August 29, 2012

Wednesday's Chow - Rocky Mountain Oyster

by Andrea Dowing

This week's guest offers a very unique recipe.  I'm not telling you what they are if you don't know already, lol.  You'll figure it out...

And check out Andrea's blog from Monday, if you haven't yet, What's in a Word.

ROCKY MOUNTAIN OYSTERS

In my book, Loveland, I have a scene during spring round-up when the men are eating Prairie Oysters.  Better known today as Rocky Mt. Oysters, they are still served after spring round-up—and I should know, because this year I was at the Cottonwood Ranch in Wells, Nevada (http://www.cottonwoodguestranch.com/) for their round-up.  Amber Scholl is the wonderful chef there, and after the roping, branding, ear-marking, vaccinating, and final snipping to make would-be bulls into hefty steers, Amber’s work takes over.  Here’s her recipe and instructions for Rocky Mt. Oysters which I can personally vouch are delicious…if you don’t think about where they came from!  My deepest thanks to Amber for sharing this with us.

1)       Take the testicle and make a long incision vertically, just to remove the first membrane. Cut all remaining parts until membrane is completely separate. Wash or soak for an hour in cold water.

2)      Get your batter ready:   approx. 1 cup of flour, 2 tbs. of garlic powder (the more the better), 1 tbs. salt, 1 tbs. pepper, 1 tbs. seasoning salt (optional)

3)       Heat 1 cup of peanut, vegetable, or canola oil in your frying pan. (Amber prefers cast iron pans and peanut oil).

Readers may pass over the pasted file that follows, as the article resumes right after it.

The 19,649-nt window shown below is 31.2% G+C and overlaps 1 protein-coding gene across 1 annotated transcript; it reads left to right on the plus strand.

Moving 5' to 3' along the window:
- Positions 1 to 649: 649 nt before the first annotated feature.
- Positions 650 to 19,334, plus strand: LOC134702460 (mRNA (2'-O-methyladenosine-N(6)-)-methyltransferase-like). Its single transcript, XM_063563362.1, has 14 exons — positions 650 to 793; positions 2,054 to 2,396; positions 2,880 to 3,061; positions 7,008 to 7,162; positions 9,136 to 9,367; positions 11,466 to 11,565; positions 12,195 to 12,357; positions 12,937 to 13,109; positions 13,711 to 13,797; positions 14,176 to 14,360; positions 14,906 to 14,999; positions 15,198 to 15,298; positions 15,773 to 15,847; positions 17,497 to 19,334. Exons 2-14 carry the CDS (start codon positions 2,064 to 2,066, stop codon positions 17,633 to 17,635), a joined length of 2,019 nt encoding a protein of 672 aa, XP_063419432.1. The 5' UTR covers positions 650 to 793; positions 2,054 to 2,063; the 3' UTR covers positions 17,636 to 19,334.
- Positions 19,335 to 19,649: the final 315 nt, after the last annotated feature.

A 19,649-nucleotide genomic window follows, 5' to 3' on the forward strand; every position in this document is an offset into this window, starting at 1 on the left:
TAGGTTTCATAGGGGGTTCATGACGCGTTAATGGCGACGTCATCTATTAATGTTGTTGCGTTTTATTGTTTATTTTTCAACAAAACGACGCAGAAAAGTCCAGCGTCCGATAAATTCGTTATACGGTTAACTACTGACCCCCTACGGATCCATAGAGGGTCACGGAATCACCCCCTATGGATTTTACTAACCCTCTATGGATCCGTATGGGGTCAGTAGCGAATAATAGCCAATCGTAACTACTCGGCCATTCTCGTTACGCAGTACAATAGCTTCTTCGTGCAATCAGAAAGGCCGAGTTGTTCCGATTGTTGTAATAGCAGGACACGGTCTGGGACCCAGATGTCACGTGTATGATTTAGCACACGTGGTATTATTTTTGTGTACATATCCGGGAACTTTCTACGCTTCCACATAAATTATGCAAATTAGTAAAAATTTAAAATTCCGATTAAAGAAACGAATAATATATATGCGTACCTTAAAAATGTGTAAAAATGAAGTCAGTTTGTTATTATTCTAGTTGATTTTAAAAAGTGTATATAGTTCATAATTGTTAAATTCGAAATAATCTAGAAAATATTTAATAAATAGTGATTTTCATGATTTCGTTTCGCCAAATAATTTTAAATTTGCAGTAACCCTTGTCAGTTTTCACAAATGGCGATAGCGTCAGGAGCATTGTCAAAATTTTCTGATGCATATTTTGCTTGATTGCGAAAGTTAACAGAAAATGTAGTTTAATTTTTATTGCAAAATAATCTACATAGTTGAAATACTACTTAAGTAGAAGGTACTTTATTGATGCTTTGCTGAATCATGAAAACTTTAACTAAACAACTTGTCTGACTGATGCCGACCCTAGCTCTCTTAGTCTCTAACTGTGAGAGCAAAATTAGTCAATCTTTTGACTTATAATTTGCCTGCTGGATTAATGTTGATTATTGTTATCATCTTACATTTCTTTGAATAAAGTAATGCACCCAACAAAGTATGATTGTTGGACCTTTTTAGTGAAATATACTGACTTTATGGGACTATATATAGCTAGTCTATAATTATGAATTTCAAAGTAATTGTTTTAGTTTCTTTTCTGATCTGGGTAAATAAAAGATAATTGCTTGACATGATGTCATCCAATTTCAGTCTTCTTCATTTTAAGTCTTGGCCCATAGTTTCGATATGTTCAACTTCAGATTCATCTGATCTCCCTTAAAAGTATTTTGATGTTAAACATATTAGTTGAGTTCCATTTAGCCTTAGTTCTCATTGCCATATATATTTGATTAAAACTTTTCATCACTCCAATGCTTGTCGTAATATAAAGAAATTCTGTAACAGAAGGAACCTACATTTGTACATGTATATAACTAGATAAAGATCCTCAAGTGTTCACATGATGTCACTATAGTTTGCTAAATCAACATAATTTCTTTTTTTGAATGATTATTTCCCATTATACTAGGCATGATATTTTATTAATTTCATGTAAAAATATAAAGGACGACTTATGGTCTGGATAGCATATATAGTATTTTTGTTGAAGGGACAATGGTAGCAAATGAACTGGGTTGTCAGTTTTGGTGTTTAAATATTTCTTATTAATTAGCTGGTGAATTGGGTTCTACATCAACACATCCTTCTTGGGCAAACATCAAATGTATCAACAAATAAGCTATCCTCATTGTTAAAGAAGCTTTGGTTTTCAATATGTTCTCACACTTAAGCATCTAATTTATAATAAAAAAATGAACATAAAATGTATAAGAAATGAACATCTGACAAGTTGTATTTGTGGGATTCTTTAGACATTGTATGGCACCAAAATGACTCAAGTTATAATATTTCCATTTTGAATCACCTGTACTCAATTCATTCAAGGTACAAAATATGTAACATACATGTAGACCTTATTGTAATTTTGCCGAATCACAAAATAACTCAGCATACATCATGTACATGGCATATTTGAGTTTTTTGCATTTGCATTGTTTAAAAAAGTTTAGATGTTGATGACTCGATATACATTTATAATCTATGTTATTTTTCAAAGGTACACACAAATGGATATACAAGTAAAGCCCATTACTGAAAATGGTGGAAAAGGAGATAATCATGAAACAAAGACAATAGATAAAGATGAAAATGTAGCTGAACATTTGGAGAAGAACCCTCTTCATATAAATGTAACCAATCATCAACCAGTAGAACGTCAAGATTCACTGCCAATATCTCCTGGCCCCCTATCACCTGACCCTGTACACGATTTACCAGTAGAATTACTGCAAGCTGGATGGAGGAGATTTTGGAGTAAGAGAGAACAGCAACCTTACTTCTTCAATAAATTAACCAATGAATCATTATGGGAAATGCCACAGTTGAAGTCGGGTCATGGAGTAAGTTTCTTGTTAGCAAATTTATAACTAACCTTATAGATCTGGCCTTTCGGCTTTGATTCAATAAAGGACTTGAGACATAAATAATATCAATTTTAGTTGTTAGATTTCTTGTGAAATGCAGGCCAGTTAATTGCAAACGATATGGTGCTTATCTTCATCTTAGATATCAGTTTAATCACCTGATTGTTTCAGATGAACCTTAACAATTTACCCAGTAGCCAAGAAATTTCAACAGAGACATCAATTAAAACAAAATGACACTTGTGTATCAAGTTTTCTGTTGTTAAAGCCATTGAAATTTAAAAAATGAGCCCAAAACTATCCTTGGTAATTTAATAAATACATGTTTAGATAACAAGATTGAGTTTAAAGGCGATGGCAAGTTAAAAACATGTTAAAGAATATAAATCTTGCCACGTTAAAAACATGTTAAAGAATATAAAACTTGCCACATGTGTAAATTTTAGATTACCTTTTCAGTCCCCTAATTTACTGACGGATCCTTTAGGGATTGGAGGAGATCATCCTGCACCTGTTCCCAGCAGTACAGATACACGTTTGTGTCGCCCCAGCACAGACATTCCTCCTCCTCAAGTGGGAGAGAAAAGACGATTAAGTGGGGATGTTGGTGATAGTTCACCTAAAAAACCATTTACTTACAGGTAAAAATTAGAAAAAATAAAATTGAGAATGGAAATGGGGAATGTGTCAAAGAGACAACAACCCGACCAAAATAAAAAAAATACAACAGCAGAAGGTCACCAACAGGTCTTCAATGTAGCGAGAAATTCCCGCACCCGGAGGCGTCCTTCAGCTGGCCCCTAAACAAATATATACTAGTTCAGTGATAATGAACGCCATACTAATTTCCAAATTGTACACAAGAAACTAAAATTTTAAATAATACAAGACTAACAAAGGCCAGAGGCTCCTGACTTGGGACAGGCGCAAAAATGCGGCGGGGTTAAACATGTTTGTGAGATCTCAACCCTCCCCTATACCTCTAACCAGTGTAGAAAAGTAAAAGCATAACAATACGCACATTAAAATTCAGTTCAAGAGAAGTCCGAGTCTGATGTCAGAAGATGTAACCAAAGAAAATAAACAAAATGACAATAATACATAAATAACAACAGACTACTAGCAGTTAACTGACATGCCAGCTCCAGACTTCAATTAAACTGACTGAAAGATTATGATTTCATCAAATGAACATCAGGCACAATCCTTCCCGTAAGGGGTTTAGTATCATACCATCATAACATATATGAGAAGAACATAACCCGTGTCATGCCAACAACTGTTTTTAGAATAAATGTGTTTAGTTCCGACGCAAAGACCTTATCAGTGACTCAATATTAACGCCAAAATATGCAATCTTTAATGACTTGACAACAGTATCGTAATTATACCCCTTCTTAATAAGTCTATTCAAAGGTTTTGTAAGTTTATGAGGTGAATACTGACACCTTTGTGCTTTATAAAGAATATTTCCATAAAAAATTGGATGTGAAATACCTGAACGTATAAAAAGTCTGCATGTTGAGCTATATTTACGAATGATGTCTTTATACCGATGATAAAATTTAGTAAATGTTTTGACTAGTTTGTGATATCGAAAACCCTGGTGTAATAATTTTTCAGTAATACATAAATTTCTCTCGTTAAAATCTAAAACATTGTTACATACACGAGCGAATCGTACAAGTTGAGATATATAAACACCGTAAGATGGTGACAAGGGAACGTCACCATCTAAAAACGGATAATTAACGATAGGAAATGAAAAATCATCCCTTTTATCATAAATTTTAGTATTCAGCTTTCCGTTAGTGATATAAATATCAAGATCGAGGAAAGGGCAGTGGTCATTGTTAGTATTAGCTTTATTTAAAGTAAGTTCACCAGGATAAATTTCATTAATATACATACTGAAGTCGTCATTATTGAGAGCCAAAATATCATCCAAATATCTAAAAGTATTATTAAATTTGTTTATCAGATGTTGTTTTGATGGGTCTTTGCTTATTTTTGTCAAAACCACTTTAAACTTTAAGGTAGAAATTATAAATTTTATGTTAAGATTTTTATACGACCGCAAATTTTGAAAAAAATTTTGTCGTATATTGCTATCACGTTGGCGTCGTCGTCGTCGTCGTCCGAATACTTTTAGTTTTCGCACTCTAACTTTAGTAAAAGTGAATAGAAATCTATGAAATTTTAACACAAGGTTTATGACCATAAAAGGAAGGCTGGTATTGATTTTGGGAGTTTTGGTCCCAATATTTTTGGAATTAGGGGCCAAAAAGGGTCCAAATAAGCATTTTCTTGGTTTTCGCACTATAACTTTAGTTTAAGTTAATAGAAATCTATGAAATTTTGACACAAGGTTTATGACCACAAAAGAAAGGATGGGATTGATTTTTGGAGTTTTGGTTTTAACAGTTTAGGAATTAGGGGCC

4)      While your oil is heating, remove the second membrane from the "oyster". To do this, you make another incision in the membrane until you can squeeze the meat out. It will naturally separate and then goes directly into the flour mixture.

5)      Once fully coated, add to oil, and cook until brown and crisp, maybe 8 minutes or so.

6)      Serve with fry sauce, ketchup, or anything else you prefer.

 

Amber told me there are many ways to cook these but this is her favorite. Mine too!

3 comments:

Eunice Boeve said...

I ate them as a kid, but never liked them. Maybe because we kids sat on the top rail of the corral and watched the harvesting. But probably it was because I was a very finicky kid when it came to food. I hope I don't get another chance to eat them. :-) Clinton, a little town in Montana holds an annual celebration called the testical festival. Their sign reads "Come have a ball with us"

Andrea Downing said...

Oh, Eunie, I burst out laughing at that. Thanks for sharing it with us!

Anonymous said...

thanks for sharing.